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Claude Julien hiring doesn't shock Canadiens legends

Serge Savard, Larry Robinson know all about pressure of winning in Montreal

by Dave Stubbs @Dave_Stubbs / Columnist

MONTREAL -- Montreal Canadiens defense legends Serge Savard and Larry Robinson know the rollercoaster of emotions, preoccupation and even obsessions in the hockey-mad market that paved their road to the Hockey Hall of Fame.

So it was with unique insight that the two watched the latest turmoil in Montreal, when coach Michel Therrien was fired and replaced with Claude Julien on Tuesday.

Savard and Robinson are career hockey men, working in the front office, behind NHL benches and developing young talent after their own playing careers were done.

Savard served as Canadiens general manager from 1983-95, engineering their two most recent Stanley Cup championships in 1986 and 1993. In 2012, he counselled owner Geoff Molson during the latter's search for a new GM, an exercise that would finally lead to Marc Bergevin.

Robinson worked with the New Jersey Devils as coach, assistant coach and adviser to then boss Lou Lamoriello, leading the Devils to their 1995 and 2000 Stanley Cup wins. He also coached the Los Angeles Kings between his stints in New Jersey and for the past five years has played an influential role in player development for the San Jose Sharks.

Like the rest of the hockey world, Savard learned late Tuesday afternoon of Therrien's firing.

"I wasn't surprised," he said. "I have nothing against Therrien, but in that situation I think Marc made the right move, especially when you had a coach like Julien who was available. Marc had an option and he didn't hesitate. I think it was the right time. You have to do something when things are going bad like they are. 

"The same thing happened last year and they didn't recover," Savard added of the Canadiens' swoon in 2015-16 that saw them not make the Stanley Cup Playoffs following an 18-4-2 start.

"The Canadiens have a few new players (in offseason acquisitions Shea Weber, Alexander Radulov and Andrew Shaw), so there's no reason not to do well. I think a move like this will probably shake up the house."

Savard said Julien will benefit from "knowing the Canadiens very, very, very well, upside-down," the incoming coach having started his NHL career in Montreal between 2003-06.

"I think it's the best move that Marc has made in a long time," Savard said. "I really think Julien will turn things around. It's the whole atmosphere. This team is much better than what they've showed the last three or four weeks. It's the same team that was [13-1-1] to start the season."

Robinson expressed surprise more by the timing of Therrien's firing than by the move itself.

Video: Arpon Basu on the Canadiens' coaching change

"The Canadiens are still in first place (in the Atlantic Division), it's not very often that a coach is fired when they're in first. But if you start losing…" Robinson said from his home in Florida.

"I was kind of surprised when Julien was fired in Boston but there have been rumblings there the last two years anyway, people saying he's on thin ice. I think Claude Julien is a [heck] of a coach. I'm sad for Therrien because the coaching fraternity is a tough place and I hate to see anybody fired. But I'm also happy for Claude in that he was able to get a job right away. He's a good man, the League needs good coaches like that."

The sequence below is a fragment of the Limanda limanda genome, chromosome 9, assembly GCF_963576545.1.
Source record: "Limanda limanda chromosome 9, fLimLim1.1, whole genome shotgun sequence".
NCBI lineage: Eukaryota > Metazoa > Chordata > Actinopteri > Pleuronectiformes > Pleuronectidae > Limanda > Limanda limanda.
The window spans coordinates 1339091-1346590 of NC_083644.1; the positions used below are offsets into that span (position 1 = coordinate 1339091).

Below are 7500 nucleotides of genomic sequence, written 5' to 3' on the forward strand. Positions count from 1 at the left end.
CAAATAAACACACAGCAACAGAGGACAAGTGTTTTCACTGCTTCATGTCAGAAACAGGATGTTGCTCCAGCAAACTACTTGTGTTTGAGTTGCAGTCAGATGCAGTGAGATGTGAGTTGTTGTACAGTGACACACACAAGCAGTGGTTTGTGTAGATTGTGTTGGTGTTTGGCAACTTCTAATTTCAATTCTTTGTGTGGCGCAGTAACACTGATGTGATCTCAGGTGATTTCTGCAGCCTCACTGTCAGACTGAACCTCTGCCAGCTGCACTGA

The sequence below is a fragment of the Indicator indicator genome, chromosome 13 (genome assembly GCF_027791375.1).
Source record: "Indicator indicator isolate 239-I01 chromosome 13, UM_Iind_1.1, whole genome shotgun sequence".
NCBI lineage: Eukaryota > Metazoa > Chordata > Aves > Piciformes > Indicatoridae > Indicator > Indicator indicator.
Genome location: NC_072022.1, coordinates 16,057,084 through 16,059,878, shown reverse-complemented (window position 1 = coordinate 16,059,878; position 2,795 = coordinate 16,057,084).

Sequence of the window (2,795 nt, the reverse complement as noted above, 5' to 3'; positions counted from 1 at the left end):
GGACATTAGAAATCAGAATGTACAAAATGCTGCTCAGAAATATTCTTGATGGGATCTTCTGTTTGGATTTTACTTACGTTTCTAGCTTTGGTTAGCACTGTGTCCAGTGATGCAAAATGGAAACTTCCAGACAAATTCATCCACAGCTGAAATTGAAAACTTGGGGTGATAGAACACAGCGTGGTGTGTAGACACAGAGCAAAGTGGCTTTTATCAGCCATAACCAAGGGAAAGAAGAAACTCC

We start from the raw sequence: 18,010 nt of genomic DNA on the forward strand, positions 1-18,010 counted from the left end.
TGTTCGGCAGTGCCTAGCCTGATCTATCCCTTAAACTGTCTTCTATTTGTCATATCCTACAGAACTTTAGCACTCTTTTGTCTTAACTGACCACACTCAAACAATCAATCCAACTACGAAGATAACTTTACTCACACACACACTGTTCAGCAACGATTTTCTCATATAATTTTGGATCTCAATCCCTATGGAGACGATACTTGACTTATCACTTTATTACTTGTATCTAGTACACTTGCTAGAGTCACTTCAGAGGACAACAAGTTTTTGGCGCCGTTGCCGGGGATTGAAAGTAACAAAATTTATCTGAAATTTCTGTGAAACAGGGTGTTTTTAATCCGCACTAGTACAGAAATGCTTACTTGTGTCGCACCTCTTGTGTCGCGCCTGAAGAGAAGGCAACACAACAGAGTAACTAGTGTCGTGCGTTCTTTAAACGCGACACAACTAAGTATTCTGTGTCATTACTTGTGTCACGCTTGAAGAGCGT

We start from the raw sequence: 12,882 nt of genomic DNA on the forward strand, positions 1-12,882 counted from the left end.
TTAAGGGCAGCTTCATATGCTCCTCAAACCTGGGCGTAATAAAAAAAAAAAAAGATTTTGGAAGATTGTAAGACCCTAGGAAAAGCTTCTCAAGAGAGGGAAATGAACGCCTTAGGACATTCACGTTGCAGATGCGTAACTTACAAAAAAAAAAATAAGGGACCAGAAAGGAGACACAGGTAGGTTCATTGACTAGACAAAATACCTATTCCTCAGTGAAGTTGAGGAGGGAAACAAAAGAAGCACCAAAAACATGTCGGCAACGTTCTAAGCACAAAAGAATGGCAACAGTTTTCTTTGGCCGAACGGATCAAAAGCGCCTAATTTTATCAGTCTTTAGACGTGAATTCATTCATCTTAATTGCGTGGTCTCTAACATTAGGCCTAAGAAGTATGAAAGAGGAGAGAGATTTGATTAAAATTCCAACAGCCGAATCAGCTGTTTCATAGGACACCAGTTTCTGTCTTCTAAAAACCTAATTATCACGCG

A coach can indeed "lose a room," Robinson said of the idea that players simply quit buying into a system and stop putting out full effort, though he wasn't saying that necessarily was the case in Montreal.

"I think it happens," Robinson said. "I'm sure if the coach is, for lack of a better word, a bit of [a jerk], guys are going to get together and moan and complain and not play well for him. That's why it's so hard to be a coach -- you have to find that fine line of having discipline and yet still gain their respect and have them playing for you and not against you. 

"There definitely is always a fine line. It's not always about X's and O's. It's like a family. You have to be able to put out fires and motivate and everything else that goes along with it."

A coach's key players, Robinson said, "have to be on your side and willing to cover your back. You have to have good assistants and good people around you. You can't please everybody. There are 23 players and you can only dress 18 and two goalies, so somebody is going to be [unhappy] somewhere along the line. 

"It's not an easy job, it took its toll on me and it's taken its toll on other people," said Robinson, who stepped away from the Devils bench consumed by stress and unwilling to put his health at risk. "Unfortunately, a coach is hired to be fired. As they say, it's so much easier to replace one person than it is 18 or 20."

Hockey during his playing days wasn't what it is now, Robinson said, in large part because of the better-educated players of today, the progress of game analysis, agents, endorsements and the like. It all serves to change, and in some ways complicate, a coach's life.

"A lot of players never had agents in my day. A select few did but everybody else didn't know what the heck was going on," Robinson said. "Whatever the GM offered you, you said, 'Yeah, that's great,' as long as you had a job. 

"It's not that way now. Everybody knows what everybody else is making and for how long, and there are even restraints on how much you can earn with the salary cap."

What surprised Robinson most about Julien signing on with the Canadiens was that he's landing with a division rival of the Bruins while his chair is still warm in Boston.

"But I guess it all depends on how everything is handled," he said. "The Bruins are getting rid of a salary by letting Claude go to Montreal. It's not always about the person, sometimes it's just about the business."

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